The UK’s Guardian newspaper started out the year with an article titled “Social media triggers children to dislike their own bodies, says study”. They pointed out that that:
- 3 in 4 children as young as 12 dislike their bodies and are embarrassed by the way they look
- 1 in 5 experience body image issues
- 50% aged 12 to 21 said they have become withdrawn, started exercising excessively, stopped socialising completely, or self-harmed because they are regularly bullied or trolled online about their physical appearance
- 70% say that social media makes them feel stressed, anxious and depressed
- a plethora of other research shows that the mental health of an entire generation of children and young people is in crisis.
Naturism provides a natural antidote to the beauty-myth imagery of social media. Children who spend time in naturist environments will see for themselves that there are no perfect bodies. Instead they will observe that humanity provides an incredible amount of diversity and that everyone is accepted regardless of what they look like.
Comfort with nudity combined with naturist values lead to a healthy self-image and strong self-esteem. Although good parenting is by far the most important factor in raising children, naturism helps to promote their confidence and understanding about their bodies.
But today the mere suggestion of children without clothes causes panic in people. Keeping children clothed clearly has not solved any problems. Yet most of society remains convinced that allowing child nudity leads to disastrous results.
The image associated with this blog was too much for social media when used to promote an episode of The Naturist Living Show podcast. There are no visible female nipples, buttocks, or genitals. Thus the mere concept of children without clothes was deemed too upsetting for their so-called “community standards”.
Society also fears for children’s emotional health if exposed to other people without clothing. A common instinctual reaction when average people hear about public nudity is to ask “what about the children?” Yet none of them can ever explain what harm comes to kids that see the human body in its natural state.
In society’s attempt to protect children, it has actually done the opposite – they have been sexualized. A half century ago a nude child was just cute and innocent. Obscenity laws did not apply to pre-pubescent youth. It was common to see infants playing nude on the beach. Today young girls wear bikinis that are reminiscent of adult swimsuit models. The first thought at the sight of a naked toddler is now pornography.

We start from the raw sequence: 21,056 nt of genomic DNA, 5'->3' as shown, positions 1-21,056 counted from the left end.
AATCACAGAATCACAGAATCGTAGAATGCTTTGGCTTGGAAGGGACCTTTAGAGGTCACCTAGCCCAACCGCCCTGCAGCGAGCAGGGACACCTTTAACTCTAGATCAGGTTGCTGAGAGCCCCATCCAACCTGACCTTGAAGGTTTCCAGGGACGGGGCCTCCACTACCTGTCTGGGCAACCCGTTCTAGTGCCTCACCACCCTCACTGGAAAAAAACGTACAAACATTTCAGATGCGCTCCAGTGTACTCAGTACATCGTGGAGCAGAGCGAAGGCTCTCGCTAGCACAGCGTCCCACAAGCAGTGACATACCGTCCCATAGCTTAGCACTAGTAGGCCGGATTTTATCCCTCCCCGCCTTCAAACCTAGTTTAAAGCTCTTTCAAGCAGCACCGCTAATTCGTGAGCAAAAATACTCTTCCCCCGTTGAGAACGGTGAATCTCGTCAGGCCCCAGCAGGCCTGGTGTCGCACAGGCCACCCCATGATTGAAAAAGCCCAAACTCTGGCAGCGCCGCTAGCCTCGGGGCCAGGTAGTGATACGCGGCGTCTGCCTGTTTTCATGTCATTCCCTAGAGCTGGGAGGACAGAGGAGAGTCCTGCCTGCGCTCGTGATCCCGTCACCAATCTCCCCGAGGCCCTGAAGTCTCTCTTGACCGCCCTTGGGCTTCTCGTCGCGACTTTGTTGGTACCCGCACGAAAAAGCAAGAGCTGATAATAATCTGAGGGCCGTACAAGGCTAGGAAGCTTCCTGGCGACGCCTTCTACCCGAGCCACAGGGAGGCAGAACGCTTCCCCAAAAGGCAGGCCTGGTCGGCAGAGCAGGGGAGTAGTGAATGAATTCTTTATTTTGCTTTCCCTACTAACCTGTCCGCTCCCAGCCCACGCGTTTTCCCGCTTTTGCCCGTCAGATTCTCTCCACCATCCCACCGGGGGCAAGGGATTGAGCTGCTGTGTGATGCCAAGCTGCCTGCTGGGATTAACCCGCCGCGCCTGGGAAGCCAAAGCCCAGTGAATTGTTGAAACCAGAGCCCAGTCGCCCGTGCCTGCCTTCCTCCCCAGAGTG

The facts are clear. A multitude of scholarly research studies on this topic in psychology and sociology suggest that children reared in an atmosphere containing family social nudity benefit from the practice. Even the most cynical interpretation is that there is no negative impact. It is true that no new research has been done for many decades. But as one academic explained, to suggest doing research on children and nudity these days would be to risk professional suicide.
So we have very effectively made youth ashamed of their bodies. From a young age we have taught them that their bodies must be hidden. All the while we have surrounded them with sexually suggestive imagery from social media and other sources. Yet this does not appear to have prevented any of the predatory behaviour. But, as the research has shown, it has made them anxious and led them towards body dysmorphia.
So if you know parents with young children, do them a favour by suggesting naturism. They will undoubtedly have many questions. Given the societal paranoia about child nudity they may even have strong concerns. You can try to answer the question yourself. But it might be easier to let them learn on their own. You can share the following resources:
Share this article safely on social media: http://skyclad.me/fb.php?yourl=children